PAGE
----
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Golden State Killer suspect Joseph DeAngelo's DNA can be collected, judge rules

Prosecutors say they used DNA and a genealogical website to identify suspect Joseph DeAngelo, decades after the case had gone cold.
Image: Joseph James DeAngelo
Joseph James DeAngelo appears at his arraignment in California Superior court in Sacramento, California on April 27, 2018. Sacramento Bee/Randy Pench/Pool via REUTERSRandy Pench / Pool via Reuters

SACRAMENTO, Calif. — A judge has ruled authorities can collect DNA, fingerprints and body photos of the man suspected of being California’s Golden State Killer.

Joseph DeAngelo, 72, appeared Thursday morning handcuffed to a wheelchair in a Sacramento courtroom connected to the county jail where he's being held. He did not speak in court.

Sacramento County Superior Court Judge Michael Sweet ruled in favor of prosecutors after DeAngelo's public defender, Diane Howard, filed a motion to block efforts to take DNA, fingerprints and photos of the suspect's body.

The judge said courts have repeatedly upheld collection of such evidence.

Sacramento County District Attorney Anne Marie Schubert got a warrant last week to gather the samples and photographs.

DeAngelo was arrested last week and identified as the suspect in at least a dozen murders and more than 50 rapes between 1976 and 1986.

Prosecutors said they used DNA and a genealogical website to identify DeAngelo, decades after the case had gone cold.

Prosecutors had initially planned to take more DNA and photographs on Wednesday, prompting Howard's motion to halt the action.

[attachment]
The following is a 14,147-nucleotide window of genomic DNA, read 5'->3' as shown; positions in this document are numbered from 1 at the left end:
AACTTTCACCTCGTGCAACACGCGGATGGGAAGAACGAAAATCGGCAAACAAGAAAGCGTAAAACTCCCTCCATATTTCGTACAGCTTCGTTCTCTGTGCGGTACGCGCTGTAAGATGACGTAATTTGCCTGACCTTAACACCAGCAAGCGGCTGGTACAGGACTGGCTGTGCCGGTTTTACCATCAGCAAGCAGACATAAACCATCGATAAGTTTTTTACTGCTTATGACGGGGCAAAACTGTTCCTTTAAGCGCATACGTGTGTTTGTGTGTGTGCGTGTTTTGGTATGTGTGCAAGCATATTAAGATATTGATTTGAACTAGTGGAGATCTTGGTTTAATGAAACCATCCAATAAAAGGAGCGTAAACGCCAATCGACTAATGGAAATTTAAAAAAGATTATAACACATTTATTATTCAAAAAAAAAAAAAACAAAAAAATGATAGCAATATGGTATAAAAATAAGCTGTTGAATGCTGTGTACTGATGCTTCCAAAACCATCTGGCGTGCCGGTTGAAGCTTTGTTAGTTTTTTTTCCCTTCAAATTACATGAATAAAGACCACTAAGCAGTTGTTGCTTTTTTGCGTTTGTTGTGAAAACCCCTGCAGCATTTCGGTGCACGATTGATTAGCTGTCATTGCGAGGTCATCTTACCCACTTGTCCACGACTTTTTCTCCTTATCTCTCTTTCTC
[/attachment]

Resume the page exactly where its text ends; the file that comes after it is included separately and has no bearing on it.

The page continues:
In a brief court appearance, Superior Court Judge Michael Sweet delayed the hearing until Thursday.

DeAngelo, in an orange jumpsuit and handcuffed to a wheelchair, appeared alongside Howard. He has not yet entered a plea.

Howard argued in a motion that the search warrant should be stopped because it was approved before DeAngelo was arrested and arraigned last week.

Prosecutors argued that the search warrant was still relevant and said collecting the evidence won't be "testimonial in nature."

The Associated Press and other news organizations have filed a motion to unseal the full search and arrest warrants for DeAngelo, which could provide additional details about the DNA techniques prosecutors used to identify him.

The decades-old cases of home invasions and brutal sexual assaults first brought fear to communities in the Sacramento area, where the suspect was known as the East Area Rapist. The attacks eventually moved to Southern California, and included a string of unsolved murders.

A motive remains unclear, although Paul Holes, a retired investigator with the Contra Costa County district attorney's office who was closely linked to the case, told NBC News earlier this week that DeAngelo may have been set off, in part, because of a failed relationship with a woman.

One victim in the late 1970s told investigators that while she was raped, she heard her attacker saying, "I hate you, Bonnie."

Holes said when authorities began looking into DeAngelo's background, they found a newspaper article from the 1960s about his engagement to a woman named Bonnie Colwell. But the couple never married.

Colwell's daughter told NBC affiliate KCRA that her mother plans to speak with the Sacramento County district attorney.